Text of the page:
Trouble with House Speaker Election: Populism Is Losing in America

The election of the Republican speaker of the House of Representatives is challenging because the party doesn’t know whether to return to its traditional roots or follow Donald Trump’s vision of destroying American democracy.

This was supposed to be a triumphant day for Republicans. For the first time since 2019, House Speaker Nancy Pelosi would be replaced, and it would be by Republican Majority Leader Kevin McCarthy. His political supporters assumed this would be a prelude to winning back the White House — preferably with Donald Trump.

Yet the outcome of Tuesday’s vote was not clear. Republicans hold 222 seats in the lower house of Congress, more than the 218 minimum required for an absolute majority. Republicans had dreamed of a much larger lead over Democrats in the November midterms. Didn’t Republicans stand to benefit from from high prices caused by the war in Ukraine, or the seemingly poor condition of 80-year-old Joe Biden?

Yet, McCarthy could not even count on such a slim majority. Although he has negotiated with several members of the “Freedom Caucus,” its leader, Pennsylvania Rep. Scott Perry, said on Tuesday that he does not feel bound by anything. In his view, even such concessions as McCarthy’s veiled agreement to block aid to Ukraine or a promise that he would submit to a no-confidence vote if called for by five representatives were not enough.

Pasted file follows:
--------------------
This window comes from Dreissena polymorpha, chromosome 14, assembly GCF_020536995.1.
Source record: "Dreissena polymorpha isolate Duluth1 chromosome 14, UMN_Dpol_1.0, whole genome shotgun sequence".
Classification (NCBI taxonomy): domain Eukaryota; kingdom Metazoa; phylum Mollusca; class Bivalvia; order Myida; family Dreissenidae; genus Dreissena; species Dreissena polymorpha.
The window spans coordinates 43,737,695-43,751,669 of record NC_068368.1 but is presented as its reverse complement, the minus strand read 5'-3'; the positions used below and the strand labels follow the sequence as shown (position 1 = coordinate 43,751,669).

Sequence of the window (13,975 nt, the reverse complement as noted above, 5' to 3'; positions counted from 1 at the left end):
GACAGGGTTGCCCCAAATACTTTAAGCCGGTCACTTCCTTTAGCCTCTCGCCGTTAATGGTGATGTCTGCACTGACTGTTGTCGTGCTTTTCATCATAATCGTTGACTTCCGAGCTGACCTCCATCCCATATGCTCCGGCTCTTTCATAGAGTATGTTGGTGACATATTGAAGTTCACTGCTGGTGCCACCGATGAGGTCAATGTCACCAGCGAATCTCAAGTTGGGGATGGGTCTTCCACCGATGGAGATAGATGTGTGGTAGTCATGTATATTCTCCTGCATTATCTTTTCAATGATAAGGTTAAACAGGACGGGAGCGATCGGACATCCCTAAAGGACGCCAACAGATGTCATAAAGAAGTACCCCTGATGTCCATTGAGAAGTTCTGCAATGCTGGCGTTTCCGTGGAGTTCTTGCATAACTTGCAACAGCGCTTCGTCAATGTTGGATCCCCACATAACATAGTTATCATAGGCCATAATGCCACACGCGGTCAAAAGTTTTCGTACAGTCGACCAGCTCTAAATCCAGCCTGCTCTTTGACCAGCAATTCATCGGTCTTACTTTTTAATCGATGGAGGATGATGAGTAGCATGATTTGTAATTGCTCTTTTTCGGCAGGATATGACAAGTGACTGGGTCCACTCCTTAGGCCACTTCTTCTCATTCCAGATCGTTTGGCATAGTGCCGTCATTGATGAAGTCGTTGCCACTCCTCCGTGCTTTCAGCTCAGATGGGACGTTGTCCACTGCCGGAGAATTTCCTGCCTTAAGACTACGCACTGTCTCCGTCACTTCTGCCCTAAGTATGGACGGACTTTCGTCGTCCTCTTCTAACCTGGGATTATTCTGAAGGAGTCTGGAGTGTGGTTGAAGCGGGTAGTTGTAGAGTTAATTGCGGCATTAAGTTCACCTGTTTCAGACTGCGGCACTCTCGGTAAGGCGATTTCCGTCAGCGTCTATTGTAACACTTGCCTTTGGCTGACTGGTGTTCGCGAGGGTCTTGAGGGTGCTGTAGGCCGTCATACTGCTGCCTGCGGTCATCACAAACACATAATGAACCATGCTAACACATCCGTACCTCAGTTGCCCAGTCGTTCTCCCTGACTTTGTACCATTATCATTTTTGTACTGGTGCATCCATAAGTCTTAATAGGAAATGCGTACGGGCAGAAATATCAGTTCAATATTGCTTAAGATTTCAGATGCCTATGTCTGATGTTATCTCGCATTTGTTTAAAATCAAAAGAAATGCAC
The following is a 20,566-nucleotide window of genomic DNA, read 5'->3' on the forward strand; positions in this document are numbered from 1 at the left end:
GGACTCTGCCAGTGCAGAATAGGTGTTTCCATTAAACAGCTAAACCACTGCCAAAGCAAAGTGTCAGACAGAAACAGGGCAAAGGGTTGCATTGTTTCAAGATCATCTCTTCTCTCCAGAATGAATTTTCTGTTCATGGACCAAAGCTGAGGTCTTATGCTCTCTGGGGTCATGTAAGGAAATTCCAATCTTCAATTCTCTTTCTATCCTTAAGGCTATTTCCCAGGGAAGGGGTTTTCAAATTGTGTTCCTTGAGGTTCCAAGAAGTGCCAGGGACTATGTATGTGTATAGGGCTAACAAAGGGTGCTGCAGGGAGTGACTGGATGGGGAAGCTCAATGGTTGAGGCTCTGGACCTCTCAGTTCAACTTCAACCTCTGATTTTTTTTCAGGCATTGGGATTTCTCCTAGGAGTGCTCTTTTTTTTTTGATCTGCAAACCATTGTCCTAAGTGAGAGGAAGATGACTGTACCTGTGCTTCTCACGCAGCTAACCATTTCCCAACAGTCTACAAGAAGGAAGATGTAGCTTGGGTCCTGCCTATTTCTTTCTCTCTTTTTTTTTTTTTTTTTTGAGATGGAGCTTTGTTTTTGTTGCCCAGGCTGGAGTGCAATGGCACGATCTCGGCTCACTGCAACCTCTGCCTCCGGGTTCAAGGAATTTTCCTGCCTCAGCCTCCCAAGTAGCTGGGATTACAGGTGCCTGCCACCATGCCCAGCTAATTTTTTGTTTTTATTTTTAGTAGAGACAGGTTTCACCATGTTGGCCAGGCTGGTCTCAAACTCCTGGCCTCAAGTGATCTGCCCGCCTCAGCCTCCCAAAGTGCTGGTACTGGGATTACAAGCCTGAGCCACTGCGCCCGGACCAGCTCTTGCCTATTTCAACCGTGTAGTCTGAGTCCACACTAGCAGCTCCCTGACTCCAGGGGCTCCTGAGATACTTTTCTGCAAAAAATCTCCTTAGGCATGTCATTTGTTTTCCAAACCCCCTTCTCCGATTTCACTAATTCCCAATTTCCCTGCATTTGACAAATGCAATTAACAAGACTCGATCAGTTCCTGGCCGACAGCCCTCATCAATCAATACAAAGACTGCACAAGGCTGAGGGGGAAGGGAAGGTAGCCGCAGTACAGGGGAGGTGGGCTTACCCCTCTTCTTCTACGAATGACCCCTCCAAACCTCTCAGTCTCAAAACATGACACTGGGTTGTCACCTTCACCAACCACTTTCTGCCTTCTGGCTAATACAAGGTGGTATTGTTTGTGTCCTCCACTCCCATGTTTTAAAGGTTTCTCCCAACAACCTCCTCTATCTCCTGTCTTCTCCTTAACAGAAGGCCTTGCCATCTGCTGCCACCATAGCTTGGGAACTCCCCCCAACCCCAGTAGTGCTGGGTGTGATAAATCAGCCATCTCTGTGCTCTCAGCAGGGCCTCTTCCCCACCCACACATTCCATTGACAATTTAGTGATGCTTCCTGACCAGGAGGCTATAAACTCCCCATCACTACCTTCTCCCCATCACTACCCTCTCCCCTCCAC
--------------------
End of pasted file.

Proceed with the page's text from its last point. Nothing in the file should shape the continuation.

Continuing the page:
Something much more profound lies behind this procedural clash: the Republican Party’s future. Will it return to its roots, as moderates who support McCarthy wish, or will it become an obedient instrument in the hands of Trump, someone a House select committee has openly accused of intentionally destroying American democracy just to remain in power?

This is not just about lofty ideals; it’s about power. In the November election, Democrats retained a majority in the Senate and prevented a catastrophe in the House of Representatives. It turned out that for Americans, the rule of law is almost as important as rising prices and falling incomes. If Republicans don’t heed that expectation, little may come of their plans to deprive Biden of a second term.

McCarthy plans to fight till the end. He wants a repeat vote for the first time since 1923, even if he loses in the first round. Republicans have no other obvious candidate. If they start looking for one, the rift in the party might prove to be even deeper.

*Editor’s Note: As of Jan. 4, McCarthy has lost six ballots for speaker of the House.

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